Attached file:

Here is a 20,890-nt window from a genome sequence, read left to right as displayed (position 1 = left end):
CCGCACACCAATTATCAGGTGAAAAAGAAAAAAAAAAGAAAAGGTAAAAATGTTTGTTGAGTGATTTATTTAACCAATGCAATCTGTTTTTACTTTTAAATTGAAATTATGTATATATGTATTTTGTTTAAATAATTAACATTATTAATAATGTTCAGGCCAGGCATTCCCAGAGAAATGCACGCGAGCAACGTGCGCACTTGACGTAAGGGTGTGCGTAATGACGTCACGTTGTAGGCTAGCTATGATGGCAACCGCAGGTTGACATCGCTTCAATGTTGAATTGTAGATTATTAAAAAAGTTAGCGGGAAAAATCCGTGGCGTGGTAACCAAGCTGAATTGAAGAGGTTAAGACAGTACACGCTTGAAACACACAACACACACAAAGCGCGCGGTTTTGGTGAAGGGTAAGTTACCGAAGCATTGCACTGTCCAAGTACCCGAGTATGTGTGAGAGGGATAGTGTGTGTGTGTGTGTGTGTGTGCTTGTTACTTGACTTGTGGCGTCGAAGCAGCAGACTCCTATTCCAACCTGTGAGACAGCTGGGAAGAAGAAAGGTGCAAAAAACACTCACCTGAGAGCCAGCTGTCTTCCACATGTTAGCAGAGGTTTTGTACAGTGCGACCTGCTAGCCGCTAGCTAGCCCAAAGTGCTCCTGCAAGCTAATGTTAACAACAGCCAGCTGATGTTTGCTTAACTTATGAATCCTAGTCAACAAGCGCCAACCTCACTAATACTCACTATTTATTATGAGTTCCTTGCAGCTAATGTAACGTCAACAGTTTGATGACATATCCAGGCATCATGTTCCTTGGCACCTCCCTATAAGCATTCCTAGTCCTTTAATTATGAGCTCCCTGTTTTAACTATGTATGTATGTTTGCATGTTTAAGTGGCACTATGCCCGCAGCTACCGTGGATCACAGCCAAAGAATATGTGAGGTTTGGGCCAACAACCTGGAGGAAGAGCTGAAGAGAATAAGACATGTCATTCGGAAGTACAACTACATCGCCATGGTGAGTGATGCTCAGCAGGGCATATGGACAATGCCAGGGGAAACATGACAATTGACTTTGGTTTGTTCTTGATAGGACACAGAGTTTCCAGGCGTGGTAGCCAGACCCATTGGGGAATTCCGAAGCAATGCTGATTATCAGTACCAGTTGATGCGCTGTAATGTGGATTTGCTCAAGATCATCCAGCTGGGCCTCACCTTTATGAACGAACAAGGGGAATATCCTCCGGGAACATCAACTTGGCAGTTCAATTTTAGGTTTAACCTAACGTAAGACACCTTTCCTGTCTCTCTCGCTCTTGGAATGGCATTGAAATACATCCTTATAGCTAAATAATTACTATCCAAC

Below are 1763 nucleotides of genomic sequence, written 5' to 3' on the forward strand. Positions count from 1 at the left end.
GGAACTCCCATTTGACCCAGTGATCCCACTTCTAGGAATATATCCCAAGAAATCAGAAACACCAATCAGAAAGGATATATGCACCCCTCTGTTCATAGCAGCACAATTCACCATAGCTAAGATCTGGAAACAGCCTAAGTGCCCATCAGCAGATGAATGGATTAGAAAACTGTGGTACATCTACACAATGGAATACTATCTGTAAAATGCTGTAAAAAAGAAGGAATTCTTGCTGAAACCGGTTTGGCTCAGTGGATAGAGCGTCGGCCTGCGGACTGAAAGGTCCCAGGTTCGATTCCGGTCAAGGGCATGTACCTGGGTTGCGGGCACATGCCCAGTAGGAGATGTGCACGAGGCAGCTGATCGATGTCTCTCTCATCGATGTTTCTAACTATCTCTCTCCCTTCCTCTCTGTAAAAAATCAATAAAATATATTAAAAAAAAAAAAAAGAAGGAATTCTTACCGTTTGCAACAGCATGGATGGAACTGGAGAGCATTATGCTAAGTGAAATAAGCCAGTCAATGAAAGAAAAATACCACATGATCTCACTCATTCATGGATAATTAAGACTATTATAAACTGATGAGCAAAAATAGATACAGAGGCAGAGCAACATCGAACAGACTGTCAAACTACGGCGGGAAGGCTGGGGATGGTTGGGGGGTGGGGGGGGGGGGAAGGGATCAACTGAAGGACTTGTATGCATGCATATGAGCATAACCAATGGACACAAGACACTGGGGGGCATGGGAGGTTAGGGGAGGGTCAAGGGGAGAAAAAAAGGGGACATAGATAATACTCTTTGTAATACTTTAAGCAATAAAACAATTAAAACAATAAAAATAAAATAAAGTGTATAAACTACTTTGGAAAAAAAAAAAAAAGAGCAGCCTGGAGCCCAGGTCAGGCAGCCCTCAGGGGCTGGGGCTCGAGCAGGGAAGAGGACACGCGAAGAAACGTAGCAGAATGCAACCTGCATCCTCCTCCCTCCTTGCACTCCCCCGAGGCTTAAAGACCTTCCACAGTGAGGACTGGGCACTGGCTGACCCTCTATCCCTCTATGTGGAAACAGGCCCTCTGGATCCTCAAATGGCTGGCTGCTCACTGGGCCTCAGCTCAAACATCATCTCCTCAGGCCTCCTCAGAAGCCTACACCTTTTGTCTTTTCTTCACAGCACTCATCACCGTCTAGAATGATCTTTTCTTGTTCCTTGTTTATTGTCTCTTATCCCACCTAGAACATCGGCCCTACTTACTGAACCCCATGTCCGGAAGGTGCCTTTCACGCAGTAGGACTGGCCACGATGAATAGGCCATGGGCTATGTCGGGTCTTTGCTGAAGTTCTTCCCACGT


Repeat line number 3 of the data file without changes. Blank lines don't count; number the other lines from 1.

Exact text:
Below are 1763 nucleotides of genomic sequence, written 5' to 3' on the forward strand. Positions count from 1 at the left end.